That business – a highly successful tea company – operates with an unwritten contract with God. “When I started the business,” he says, “I told my Lord that I wanted to serve Him. ‘This is your business. I am just your steward to manage it for you.’ That unwritten contract guides how I treat my employees – and how I use the funds the business generates.”
The substantial profits his company generates are invested in meeting the deepest needs of others, not his own comfort or material gain.
He first began by using profits to help hundreds of American families adopt Chinese children when no agency in America knew how to go about it. In 1993, Kenneth and his wife also adopted a Chinese baby, Melissa Joy.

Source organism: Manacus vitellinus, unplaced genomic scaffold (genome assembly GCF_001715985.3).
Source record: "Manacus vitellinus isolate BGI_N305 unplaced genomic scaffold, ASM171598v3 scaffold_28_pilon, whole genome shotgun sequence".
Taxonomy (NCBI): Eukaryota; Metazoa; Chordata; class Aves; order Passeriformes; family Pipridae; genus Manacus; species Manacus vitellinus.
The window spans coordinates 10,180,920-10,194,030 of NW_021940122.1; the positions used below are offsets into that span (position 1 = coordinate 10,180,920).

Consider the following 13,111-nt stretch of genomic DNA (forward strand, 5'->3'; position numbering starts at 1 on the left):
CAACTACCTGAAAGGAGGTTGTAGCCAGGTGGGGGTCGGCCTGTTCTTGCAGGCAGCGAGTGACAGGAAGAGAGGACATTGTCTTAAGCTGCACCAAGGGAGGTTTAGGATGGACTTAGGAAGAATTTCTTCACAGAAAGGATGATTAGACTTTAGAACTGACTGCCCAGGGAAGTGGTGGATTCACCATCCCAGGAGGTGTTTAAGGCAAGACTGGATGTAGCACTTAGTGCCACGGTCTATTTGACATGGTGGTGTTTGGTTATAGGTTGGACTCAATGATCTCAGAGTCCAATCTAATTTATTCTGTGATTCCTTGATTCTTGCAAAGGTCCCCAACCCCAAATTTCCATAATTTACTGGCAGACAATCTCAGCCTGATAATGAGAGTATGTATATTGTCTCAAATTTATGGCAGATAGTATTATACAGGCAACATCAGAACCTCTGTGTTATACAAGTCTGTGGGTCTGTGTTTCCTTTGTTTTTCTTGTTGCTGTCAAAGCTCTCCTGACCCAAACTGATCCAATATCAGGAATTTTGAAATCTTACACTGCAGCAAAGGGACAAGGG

On the day I met Kenneth, I asked him about his work with orphans. His eyes lit up and he simply said, “Would you like to see my photos? We built an orphanage in China.” He reached down and pulled out a dog-eared little photo album and began to show me the most compelling shots of an orphanage for 100 little children, all of them disabled. Page 7 was a photo of him holding a little girl, and I was captivated by the smile on his face. “Who is this little girl,” I asked, “and why are you smiling like that?” He told me her name and said, “I just paid to have her heart repaired. Without that, she would have been disposable.”
In China, where baby girls are often abandoned, the opportunity to make a difference in the life of a child is great – so great that in 1995 Kenneth began an endeavor that took eight years to bring to fruition.